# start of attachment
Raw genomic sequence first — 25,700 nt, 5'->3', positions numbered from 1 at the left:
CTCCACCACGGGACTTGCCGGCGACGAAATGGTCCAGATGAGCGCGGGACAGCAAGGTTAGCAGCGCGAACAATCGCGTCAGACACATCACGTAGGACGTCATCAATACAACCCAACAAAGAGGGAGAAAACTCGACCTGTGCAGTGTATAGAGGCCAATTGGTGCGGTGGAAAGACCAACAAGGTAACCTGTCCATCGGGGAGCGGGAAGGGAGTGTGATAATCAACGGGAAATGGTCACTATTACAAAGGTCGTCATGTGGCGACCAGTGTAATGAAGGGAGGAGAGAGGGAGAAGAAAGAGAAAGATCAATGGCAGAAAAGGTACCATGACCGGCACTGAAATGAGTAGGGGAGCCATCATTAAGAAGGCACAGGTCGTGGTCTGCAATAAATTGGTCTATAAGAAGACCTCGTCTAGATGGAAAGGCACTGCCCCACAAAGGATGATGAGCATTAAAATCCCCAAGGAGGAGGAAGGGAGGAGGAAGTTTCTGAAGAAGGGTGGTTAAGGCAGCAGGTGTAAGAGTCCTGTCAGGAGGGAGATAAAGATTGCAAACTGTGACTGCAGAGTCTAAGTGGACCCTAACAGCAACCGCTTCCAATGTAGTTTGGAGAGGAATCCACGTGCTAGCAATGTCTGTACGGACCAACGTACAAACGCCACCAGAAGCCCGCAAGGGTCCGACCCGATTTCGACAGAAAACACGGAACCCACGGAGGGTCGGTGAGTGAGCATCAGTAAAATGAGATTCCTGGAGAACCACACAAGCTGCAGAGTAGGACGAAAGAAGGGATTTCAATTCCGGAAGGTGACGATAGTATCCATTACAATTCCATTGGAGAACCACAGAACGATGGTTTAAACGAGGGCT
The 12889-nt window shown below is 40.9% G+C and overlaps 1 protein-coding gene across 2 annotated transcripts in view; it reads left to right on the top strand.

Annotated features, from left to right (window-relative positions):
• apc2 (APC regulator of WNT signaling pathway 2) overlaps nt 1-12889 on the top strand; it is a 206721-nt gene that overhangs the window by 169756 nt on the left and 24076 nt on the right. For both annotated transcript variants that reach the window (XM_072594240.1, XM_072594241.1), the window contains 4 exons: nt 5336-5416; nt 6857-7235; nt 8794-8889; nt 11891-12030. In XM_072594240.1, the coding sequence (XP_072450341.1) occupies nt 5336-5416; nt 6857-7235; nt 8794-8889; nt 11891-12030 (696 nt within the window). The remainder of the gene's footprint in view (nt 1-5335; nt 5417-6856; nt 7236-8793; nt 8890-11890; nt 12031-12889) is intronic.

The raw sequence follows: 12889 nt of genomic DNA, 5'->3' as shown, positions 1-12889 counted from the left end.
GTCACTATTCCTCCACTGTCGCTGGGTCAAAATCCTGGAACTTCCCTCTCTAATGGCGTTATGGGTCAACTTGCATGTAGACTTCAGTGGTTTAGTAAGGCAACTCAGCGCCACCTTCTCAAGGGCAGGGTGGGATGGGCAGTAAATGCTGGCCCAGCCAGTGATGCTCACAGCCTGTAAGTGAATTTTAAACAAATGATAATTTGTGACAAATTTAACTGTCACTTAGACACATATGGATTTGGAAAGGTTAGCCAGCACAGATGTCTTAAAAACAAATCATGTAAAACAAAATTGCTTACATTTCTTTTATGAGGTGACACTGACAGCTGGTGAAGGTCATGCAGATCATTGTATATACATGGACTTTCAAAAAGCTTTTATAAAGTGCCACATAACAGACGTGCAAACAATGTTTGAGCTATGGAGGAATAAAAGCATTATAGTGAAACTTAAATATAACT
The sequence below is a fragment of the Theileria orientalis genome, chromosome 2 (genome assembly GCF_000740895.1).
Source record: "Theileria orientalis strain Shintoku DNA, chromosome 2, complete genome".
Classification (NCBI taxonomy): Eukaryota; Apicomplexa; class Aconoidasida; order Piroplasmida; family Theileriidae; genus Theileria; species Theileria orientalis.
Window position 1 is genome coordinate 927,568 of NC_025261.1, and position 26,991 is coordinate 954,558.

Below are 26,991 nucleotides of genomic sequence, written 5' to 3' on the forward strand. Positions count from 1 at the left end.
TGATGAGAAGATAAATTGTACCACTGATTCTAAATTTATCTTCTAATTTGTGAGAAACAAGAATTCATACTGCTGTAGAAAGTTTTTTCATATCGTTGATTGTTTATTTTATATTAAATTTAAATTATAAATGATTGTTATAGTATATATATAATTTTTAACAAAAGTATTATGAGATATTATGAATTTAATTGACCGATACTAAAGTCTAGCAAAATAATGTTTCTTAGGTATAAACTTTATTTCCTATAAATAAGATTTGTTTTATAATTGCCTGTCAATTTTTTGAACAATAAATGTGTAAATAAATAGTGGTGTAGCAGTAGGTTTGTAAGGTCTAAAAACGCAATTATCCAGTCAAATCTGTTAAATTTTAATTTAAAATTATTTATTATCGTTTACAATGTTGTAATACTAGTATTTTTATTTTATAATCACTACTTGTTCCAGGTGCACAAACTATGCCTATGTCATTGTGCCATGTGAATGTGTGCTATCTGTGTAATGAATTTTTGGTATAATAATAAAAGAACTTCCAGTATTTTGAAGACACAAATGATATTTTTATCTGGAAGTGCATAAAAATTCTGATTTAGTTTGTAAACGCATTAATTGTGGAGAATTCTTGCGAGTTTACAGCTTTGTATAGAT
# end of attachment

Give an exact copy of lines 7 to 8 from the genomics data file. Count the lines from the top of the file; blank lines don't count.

GTCACTATTCCTCCACTGTCGCTGGGTCAAAATCCTGGAACTTCCCTCTCTAATGGCGTTATGGGTCAACTTGCATGTAGACTTCAGTGGTTTAGTAAGGCAACTCAGCGCCACCTTCTCAAGGGCAGGGTGGGATGGGCAGTAAATGCTGGCCCAGCCAGTGATGCTCACAGCCTGTAAGTGAATTTTAAACAAATGATAATTTGTGACAAATTTAACTGTCACTTAGACACATATGGATTTGGAAAGGTTAGCCAGCACAGATGTCTTAAAAACAAATCATGTAAAACAAAATTGCTTACATTTCTTTTATGAGGTGACACTGACAGCTGGTGAAGGTCATGCAGATCATTGTATATACATGGACTTTCAAAAAGCTTTTATAAAGTGCCACATAACAGACGTGCAAACAATGTTTGAGCTATGGAGGAATAAAAGCATTATAGTGAAACTTAAATATAACT
The sequence below is a fragment of the Theileria orientalis genome, chromosome 2 (genome assembly GCF_000740895.1).